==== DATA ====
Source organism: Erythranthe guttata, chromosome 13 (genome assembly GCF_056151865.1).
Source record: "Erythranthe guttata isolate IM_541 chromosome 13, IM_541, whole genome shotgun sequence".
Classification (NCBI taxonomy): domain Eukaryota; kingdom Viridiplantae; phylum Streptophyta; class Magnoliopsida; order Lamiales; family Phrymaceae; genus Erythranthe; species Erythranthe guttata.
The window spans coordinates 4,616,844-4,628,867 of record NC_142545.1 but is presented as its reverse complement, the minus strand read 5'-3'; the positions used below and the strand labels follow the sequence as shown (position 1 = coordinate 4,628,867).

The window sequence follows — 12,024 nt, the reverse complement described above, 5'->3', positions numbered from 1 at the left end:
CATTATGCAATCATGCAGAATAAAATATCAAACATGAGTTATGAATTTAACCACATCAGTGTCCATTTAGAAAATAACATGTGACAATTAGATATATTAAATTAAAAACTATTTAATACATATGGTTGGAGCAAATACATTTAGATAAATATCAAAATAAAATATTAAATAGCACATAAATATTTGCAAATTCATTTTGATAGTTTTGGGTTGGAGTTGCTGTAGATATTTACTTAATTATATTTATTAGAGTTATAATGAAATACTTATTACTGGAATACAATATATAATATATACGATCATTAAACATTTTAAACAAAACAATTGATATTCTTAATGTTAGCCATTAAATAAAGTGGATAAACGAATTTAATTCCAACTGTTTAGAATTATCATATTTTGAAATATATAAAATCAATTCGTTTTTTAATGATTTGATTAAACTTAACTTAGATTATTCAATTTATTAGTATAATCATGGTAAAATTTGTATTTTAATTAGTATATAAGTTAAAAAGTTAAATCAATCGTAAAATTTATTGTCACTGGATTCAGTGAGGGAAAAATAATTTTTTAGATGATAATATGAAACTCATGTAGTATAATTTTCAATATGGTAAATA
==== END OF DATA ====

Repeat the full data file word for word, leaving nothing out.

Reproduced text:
Source organism: Erythranthe guttata, chromosome 13 (genome assembly GCF_056151865.1).
Source record: "Erythranthe guttata isolate IM_541 chromosome 13, IM_541, whole genome shotgun sequence".
Classification (NCBI taxonomy): domain Eukaryota; kingdom Viridiplantae; phylum Streptophyta; class Magnoliopsida; order Lamiales; family Phrymaceae; genus Erythranthe; species Erythranthe guttata.
The window spans coordinates 4,616,844-4,628,867 of record NC_142545.1 but is presented as its reverse complement, the minus strand read 5'-3'; the positions used below and the strand labels follow the sequence as shown (position 1 = coordinate 4,628,867).

The window sequence follows — 12,024 nt, the reverse complement described above, 5'->3', positions numbered from 1 at the left end:
CATTATGCAATCATGCAGAATAAAATATCAAACATGAGTTATGAATTTAACCACATCAGTGTCCATTTAGAAAATAACATGTGACAATTAGATATATTAAATTAAAAACTATTTAATACATATGGTTGGAGCAAATACATTTAGATAAATATCAAAATAAAATATTAAATAGCACATAAATATTTGCAAATTCATTTTGATAGTTTTGGGTTGGAGTTGCTGTAGATATTTACTTAATTATATTTATTAGAGTTATAATGAAATACTTATTACTGGAATACAATATATAATATATACGATCATTAAACATTTTAAACAAAACAATTGATATTCTTAATGTTAGCCATTAAATAAAGTGGATAAACGAATTTAATTCCAACTGTTTAGAATTATCATATTTTGAAATATATAAAATCAATTCGTTTTTTAATGATTTGATTAAACTTAACTTAGATTATTCAATTTATTAGTATAATCATGGTAAAATTTGTATTTTAATTAGTATATAAGTTAAAAAGTTAAATCAATCGTAAAATTTATTGTCACTGGATTCAGTGAGGGAAAAATAATTTTTTAGATGATAATATGAAACTCATGTAGTATAATTTTCAATATGGTAAATA